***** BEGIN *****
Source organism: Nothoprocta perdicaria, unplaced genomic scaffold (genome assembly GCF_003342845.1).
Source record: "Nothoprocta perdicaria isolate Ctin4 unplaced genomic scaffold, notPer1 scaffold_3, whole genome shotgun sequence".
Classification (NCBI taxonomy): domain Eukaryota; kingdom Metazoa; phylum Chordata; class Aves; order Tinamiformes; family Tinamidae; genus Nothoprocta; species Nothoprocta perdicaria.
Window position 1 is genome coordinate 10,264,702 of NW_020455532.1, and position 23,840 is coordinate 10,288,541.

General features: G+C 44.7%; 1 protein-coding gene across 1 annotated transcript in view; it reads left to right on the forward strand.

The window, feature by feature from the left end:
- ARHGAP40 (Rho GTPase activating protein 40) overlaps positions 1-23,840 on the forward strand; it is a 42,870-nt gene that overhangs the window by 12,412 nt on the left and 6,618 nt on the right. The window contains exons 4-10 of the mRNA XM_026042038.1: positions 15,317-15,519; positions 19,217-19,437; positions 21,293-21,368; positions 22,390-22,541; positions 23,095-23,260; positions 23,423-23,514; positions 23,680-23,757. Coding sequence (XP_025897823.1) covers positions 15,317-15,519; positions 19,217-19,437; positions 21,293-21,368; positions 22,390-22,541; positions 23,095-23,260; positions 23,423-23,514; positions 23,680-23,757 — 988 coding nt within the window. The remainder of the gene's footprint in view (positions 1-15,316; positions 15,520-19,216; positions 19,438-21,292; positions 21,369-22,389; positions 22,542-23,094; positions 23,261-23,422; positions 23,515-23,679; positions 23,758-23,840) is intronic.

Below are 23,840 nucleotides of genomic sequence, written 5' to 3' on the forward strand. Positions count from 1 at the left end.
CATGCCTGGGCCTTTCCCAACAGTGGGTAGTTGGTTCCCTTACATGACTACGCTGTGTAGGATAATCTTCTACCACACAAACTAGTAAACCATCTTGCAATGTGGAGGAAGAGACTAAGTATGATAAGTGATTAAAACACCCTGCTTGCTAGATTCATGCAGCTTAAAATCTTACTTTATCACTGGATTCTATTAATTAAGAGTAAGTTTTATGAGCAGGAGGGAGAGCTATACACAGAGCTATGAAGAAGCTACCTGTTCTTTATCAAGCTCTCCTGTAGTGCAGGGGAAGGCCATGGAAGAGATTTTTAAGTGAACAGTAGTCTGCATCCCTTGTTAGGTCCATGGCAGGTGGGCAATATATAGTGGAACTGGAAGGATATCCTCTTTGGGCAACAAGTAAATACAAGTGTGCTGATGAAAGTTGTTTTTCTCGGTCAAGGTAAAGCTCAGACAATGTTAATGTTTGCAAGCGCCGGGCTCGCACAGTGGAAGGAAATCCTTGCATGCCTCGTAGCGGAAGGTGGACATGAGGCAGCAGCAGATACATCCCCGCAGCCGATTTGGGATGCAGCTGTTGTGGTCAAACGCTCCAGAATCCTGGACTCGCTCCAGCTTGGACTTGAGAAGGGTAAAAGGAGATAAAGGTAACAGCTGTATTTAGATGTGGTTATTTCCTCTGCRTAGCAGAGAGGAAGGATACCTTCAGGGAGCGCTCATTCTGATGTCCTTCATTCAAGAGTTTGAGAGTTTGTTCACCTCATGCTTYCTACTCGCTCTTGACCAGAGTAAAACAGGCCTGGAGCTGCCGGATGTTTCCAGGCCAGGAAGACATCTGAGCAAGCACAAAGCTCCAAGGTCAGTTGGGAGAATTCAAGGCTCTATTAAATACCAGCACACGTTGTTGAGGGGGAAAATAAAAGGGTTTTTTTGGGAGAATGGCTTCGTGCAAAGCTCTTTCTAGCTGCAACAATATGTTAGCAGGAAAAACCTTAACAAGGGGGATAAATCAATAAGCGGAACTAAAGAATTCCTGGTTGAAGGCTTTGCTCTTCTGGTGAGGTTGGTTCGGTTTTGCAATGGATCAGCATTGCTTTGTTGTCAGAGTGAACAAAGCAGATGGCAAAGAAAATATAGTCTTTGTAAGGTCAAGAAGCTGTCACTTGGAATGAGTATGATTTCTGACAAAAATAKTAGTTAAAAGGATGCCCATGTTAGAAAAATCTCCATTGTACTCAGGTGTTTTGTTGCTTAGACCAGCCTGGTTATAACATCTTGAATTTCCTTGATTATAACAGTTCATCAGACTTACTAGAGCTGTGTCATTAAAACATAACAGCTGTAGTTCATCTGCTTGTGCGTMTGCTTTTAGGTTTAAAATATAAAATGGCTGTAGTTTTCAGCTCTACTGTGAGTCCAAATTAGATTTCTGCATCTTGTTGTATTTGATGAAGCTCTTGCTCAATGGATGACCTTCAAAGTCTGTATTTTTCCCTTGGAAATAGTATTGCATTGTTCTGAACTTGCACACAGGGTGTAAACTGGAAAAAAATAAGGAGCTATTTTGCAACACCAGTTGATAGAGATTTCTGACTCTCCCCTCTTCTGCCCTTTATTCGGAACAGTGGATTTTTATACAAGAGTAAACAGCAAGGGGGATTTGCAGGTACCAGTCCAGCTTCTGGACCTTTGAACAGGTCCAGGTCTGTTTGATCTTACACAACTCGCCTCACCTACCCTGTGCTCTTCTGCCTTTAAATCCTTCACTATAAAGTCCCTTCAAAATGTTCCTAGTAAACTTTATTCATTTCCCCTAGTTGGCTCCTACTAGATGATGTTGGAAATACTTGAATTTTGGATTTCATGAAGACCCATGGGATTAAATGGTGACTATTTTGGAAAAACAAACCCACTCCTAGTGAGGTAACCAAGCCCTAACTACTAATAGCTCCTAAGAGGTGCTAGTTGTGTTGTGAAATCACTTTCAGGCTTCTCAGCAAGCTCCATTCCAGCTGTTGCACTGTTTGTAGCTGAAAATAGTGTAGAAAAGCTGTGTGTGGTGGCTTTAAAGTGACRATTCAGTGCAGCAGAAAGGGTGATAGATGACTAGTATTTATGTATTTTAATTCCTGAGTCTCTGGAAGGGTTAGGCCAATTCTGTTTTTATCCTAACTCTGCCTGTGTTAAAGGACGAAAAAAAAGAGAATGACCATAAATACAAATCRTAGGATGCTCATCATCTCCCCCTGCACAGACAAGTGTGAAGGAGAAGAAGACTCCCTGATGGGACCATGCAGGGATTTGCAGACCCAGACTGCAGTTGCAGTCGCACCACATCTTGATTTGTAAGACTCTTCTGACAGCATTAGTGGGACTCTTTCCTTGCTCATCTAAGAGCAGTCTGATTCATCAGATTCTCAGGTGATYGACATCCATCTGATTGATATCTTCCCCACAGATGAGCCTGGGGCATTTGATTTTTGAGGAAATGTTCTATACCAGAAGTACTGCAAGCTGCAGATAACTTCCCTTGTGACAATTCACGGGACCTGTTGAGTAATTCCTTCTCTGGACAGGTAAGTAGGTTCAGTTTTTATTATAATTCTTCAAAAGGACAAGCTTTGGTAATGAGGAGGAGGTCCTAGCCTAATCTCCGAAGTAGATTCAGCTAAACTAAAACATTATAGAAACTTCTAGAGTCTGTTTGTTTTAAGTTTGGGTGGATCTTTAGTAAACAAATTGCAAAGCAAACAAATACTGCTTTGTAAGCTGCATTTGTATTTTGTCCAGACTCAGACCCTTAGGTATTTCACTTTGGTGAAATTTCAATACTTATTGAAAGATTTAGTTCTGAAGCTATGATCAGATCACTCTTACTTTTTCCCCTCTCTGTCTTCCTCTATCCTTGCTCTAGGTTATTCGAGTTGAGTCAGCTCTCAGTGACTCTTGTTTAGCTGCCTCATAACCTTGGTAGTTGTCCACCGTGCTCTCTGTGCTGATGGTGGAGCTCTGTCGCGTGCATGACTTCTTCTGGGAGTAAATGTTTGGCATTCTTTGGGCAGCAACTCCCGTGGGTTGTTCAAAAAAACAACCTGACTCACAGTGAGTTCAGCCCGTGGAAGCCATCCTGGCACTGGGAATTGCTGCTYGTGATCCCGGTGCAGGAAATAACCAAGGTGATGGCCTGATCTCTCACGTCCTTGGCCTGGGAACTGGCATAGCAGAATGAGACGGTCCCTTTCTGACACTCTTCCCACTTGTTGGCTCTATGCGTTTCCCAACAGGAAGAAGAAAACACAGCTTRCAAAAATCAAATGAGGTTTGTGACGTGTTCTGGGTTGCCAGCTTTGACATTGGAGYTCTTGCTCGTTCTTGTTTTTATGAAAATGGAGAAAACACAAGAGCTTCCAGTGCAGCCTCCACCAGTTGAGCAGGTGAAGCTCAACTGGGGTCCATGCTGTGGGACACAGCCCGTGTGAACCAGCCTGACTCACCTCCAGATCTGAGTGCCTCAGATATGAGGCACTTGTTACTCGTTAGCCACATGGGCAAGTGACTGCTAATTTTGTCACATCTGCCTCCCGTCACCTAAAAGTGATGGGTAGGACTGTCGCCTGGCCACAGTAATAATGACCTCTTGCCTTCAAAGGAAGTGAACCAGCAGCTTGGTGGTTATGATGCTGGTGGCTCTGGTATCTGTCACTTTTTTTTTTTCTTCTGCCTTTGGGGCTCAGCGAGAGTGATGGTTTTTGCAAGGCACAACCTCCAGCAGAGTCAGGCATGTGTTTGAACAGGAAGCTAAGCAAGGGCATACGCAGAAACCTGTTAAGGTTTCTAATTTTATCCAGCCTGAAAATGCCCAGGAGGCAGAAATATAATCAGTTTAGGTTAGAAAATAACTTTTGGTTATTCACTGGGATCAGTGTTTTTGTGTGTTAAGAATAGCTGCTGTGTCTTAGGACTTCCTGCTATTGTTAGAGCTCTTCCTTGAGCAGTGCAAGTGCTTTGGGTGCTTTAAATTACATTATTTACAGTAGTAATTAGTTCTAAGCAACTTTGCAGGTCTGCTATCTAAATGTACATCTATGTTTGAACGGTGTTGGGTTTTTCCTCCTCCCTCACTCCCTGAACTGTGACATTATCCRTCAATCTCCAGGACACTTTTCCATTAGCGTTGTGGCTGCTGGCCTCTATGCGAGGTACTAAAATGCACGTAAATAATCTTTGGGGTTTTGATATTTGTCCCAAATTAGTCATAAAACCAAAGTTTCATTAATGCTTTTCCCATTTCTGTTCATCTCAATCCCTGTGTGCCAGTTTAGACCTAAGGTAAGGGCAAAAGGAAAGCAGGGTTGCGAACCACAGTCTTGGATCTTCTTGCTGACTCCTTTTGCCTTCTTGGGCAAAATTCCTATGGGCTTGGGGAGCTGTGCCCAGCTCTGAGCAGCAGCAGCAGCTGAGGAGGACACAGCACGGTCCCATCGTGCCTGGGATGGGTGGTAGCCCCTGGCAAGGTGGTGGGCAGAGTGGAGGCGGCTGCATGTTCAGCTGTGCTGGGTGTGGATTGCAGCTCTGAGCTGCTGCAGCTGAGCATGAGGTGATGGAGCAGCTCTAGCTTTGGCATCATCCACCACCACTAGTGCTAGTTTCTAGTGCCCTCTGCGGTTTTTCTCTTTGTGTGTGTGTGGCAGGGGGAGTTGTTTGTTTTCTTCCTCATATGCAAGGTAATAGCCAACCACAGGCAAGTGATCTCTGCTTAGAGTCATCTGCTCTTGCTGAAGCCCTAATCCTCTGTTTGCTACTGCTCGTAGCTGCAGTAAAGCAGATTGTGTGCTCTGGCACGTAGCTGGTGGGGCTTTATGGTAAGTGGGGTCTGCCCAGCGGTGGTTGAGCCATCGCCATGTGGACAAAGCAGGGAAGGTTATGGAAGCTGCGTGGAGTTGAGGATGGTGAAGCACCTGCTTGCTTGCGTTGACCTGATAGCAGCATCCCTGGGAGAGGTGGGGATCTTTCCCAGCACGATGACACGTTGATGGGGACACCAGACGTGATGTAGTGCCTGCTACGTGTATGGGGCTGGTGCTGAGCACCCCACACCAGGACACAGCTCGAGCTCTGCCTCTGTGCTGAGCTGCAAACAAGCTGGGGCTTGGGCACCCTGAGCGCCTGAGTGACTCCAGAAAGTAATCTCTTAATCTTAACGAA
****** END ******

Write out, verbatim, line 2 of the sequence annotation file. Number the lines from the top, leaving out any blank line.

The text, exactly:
Source record: "Nothoprocta perdicaria isolate Ctin4 unplaced genomic scaffold, notPer1 scaffold_3, whole genome shotgun sequence".